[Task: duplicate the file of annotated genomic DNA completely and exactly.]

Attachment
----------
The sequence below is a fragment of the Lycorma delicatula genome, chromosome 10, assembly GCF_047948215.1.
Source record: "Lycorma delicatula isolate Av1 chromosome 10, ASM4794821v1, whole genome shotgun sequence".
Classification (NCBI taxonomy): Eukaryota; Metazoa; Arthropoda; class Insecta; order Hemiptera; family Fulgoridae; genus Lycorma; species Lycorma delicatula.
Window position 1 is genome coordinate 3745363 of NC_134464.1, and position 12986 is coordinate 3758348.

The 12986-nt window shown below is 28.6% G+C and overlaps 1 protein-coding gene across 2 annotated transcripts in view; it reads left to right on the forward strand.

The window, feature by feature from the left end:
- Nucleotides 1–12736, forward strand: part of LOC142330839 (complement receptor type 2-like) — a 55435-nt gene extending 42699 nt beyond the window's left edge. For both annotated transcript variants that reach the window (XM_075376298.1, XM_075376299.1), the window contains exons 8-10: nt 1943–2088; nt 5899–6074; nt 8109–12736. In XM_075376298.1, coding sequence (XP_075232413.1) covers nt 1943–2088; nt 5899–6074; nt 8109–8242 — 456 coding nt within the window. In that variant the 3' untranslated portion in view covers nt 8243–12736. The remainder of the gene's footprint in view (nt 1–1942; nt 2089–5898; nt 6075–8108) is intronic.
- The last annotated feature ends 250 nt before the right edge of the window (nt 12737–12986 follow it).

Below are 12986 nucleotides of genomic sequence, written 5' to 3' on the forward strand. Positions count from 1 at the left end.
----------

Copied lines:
The sequence below is a fragment of the Lycorma delicatula genome, chromosome 10, assembly GCF_047948215.1.
Source record: "Lycorma delicatula isolate Av1 chromosome 10, ASM4794821v1, whole genome shotgun sequence".
Classification (NCBI taxonomy): Eukaryota; Metazoa; Arthropoda; class Insecta; order Hemiptera; family Fulgoridae; genus Lycorma; species Lycorma delicatula.
Window position 1 is genome coordinate 3745363 of NC_134464.1, and position 12986 is coordinate 3758348.

The 12986-nt window shown below is 28.6% G+C and overlaps 1 protein-coding gene across 2 annotated transcripts in view; it reads left to right on the forward strand.

The window, feature by feature from the left end:
- Nucleotides 1–12736, forward strand: part of LOC142330839 (complement receptor type 2-like) — a 55435-nt gene extending 42699 nt beyond the window's left edge. For both annotated transcript variants that reach the window (XM_075376298.1, XM_075376299.1), the window contains exons 8-10: nt 1943–2088; nt 5899–6074; nt 8109–12736. In XM_075376298.1, coding sequence (XP_075232413.1) covers nt 1943–2088; nt 5899–6074; nt 8109–8242 — 456 coding nt within the window. In that variant the 3' untranslated portion in view covers nt 8243–12736. The remainder of the gene's footprint in view (nt 1–1942; nt 2089–5898; nt 6075–8108) is intronic.
- The last annotated feature ends 250 nt before the right edge of the window (nt 12737–12986 follow it).

Below are 12986 nucleotides of genomic sequence, written 5' to 3' on the forward strand. Positions count from 1 at the left end.